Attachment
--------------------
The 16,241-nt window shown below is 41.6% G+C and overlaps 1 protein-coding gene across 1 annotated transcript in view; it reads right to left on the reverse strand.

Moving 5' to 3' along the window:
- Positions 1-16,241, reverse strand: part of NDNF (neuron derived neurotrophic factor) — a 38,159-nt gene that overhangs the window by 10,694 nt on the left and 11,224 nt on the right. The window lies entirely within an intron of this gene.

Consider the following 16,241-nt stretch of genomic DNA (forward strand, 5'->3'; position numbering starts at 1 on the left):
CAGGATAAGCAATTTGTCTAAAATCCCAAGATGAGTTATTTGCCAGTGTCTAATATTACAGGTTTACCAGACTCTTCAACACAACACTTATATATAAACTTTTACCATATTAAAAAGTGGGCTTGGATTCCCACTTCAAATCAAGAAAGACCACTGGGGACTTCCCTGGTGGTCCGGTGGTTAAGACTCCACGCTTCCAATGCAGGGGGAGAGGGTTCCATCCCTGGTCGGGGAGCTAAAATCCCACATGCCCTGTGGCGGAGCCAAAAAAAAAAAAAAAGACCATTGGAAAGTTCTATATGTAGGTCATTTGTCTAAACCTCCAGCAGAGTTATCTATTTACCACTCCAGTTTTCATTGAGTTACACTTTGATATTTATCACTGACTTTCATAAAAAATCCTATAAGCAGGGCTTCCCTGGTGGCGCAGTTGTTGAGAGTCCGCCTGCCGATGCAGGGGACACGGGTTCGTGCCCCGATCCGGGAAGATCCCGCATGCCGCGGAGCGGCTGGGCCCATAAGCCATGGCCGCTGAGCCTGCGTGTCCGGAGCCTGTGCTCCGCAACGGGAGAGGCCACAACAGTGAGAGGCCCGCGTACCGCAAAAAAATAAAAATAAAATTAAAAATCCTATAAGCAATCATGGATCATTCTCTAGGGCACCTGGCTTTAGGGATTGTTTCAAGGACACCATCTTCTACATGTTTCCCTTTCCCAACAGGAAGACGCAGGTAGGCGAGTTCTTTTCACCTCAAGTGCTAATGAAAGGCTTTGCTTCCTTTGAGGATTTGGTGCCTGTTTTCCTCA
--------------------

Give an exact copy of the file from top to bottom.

The 16,241-nt window shown below is 41.6% G+C and overlaps 1 protein-coding gene across 1 annotated transcript in view; it reads right to left on the reverse strand.

Moving 5' to 3' along the window:
- Positions 1-16,241, reverse strand: part of NDNF (neuron derived neurotrophic factor) — a 38,159-nt gene that overhangs the window by 10,694 nt on the left and 11,224 nt on the right. The window lies entirely within an intron of this gene.

Consider the following 16,241-nt stretch of genomic DNA (forward strand, 5'->3'; position numbering starts at 1 on the left):
CAGGATAAGCAATTTGTCTAAAATCCCAAGATGAGTTATTTGCCAGTGTCTAATATTACAGGTTTACCAGACTCTTCAACACAACACTTATATATAAACTTTTACCATATTAAAAAGTGGGCTTGGATTCCCACTTCAAATCAAGAAAGACCACTGGGGACTTCCCTGGTGGTCCGGTGGTTAAGACTCCACGCTTCCAATGCAGGGGGAGAGGGTTCCATCCCTGGTCGGGGAGCTAAAATCCCACATGCCCTGTGGCGGAGCCAAAAAAAAAAAAAAAGACCATTGGAAAGTTCTATATGTAGGTCATTTGTCTAAACCTCCAGCAGAGTTATCTATTTACCACTCCAGTTTTCATTGAGTTACACTTTGATATTTATCACTGACTTTCATAAAAAATCCTATAAGCAGGGCTTCCCTGGTGGCGCAGTTGTTGAGAGTCCGCCTGCCGATGCAGGGGACACGGGTTCGTGCCCCGATCCGGGAAGATCCCGCATGCCGCGGAGCGGCTGGGCCCATAAGCCATGGCCGCTGAGCCTGCGTGTCCGGAGCCTGTGCTCCGCAACGGGAGAGGCCACAACAGTGAGAGGCCCGCGTACCGCAAAAAAATAAAAATAAAATTAAAAATCCTATAAGCAATCATGGATCATTCTCTAGGGCACCTGGCTTTAGGGATTGTTTCAAGGACACCATCTTCTACATGTTTCCCTTTCCCAACAGGAAGACGCAGGTAGGCGAGTTCTTTTCACCTCAAGTGCTAATGAAAGGCTTTGCTTCCTTTGAGGATTTGGTGCCTGTTTTCCTCA